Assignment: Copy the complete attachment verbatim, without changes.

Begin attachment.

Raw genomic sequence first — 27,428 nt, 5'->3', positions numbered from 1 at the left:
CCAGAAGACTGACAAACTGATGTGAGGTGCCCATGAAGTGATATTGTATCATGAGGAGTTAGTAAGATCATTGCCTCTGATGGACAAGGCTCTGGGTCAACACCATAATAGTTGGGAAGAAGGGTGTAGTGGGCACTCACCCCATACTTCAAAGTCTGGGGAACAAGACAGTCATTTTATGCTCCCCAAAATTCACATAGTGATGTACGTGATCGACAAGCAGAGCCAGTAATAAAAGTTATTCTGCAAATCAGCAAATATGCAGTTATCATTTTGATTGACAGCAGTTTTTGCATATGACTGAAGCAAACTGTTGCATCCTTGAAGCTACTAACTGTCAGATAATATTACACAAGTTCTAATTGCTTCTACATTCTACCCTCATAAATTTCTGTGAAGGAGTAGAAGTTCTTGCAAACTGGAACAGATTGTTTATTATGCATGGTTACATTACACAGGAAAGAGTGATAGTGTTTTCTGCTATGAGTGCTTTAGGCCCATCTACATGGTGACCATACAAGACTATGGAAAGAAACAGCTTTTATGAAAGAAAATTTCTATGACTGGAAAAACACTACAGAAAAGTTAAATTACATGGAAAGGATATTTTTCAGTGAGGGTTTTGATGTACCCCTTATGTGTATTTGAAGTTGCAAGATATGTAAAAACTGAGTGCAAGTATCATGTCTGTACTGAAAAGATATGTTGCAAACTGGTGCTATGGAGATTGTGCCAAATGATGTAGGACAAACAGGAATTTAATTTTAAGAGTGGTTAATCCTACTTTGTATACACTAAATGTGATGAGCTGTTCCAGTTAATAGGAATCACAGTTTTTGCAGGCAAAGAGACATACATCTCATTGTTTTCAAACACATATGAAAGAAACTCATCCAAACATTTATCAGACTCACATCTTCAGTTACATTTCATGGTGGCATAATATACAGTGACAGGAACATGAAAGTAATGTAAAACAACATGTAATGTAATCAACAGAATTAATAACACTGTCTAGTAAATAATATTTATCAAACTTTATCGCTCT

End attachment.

Raw genomic sequence first — 27,428 nt, 5'->3', positions numbered from 1 at the left:
CCAGAAGACTGACAAACTGATGTGAGGTGCCCATGAAGTGATATTGTATCATGAGGAGTTAGTAAGATCATTGCCTCTGATGGACAAGGCTCTGGGTCAACACCATAATAGTTGGGAAGAAGGGTGTAGTGGGCACTCACCCCATACTTCAAAGTCTGGGGAACAAGACAGTCATTTTATGCTCCCCAAAATTCACATAGTGATGTACGTGATCGACAAGCAGAGCCAGTAATAAAAGTTATTCTGCAAATCAGCAAATATGCAGTTATCATTTTGATTGACAGCAGTTTTTGCATATGACTGAAGCAAACTGTTGCATCCTTGAAGCTACTAACTGTCAGATAATATTACACAAGTTCTAATTGCTTCTACATTCTACCCTCATAAATTTCTGTGAAGGAGTAGAAGTTCTTGCAAACTGGAACAGATTGTTTATTATGCATGGTTACATTACACAGGAAAGAGTGATAGTGTTTTCTGCTATGAGTGCTTTAGGCCCATCTACATGGTGACCATACAAGACTATGGAAAGAAACAGCTTTTATGAAAGAAAATTTCTATGACTGGAAAAACACTACAGAAAAGTTAAATTACATGGAAAGGATATTTTTCAGTGAGGGTTTTGATGTACCCCTTATGTGTATTTGAAGTTGCAAGATATGTAAAAACTGAGTGCAAGTATCATGTCTGTACTGAAAAGATATGTTGCAAACTGGTGCTATGGAGATTGTGCCAAATGATGTAGGACAAACAGGAATTTAATTTTAAGAGTGGTTAATCCTACTTTGTATACACTAAATGTGATGAGCTGTTCCAGTTAATAGGAATCACAGTTTTTGCAGGCAAAGAGACATACATCTCATTGTTTTCAAACACATATGAAAGAAACTCATCCAAACATTTATCAGACTCACATCTTCAGTTACATTTCATGGTGGCATAATATACAGTGACAGGAACATGAAAGTAATGTAAAACAACATGTAATGTAATCAACAGAATTAATAACACTGTCTAGTAAATAATATTTATCAAACTTTATCGCTCT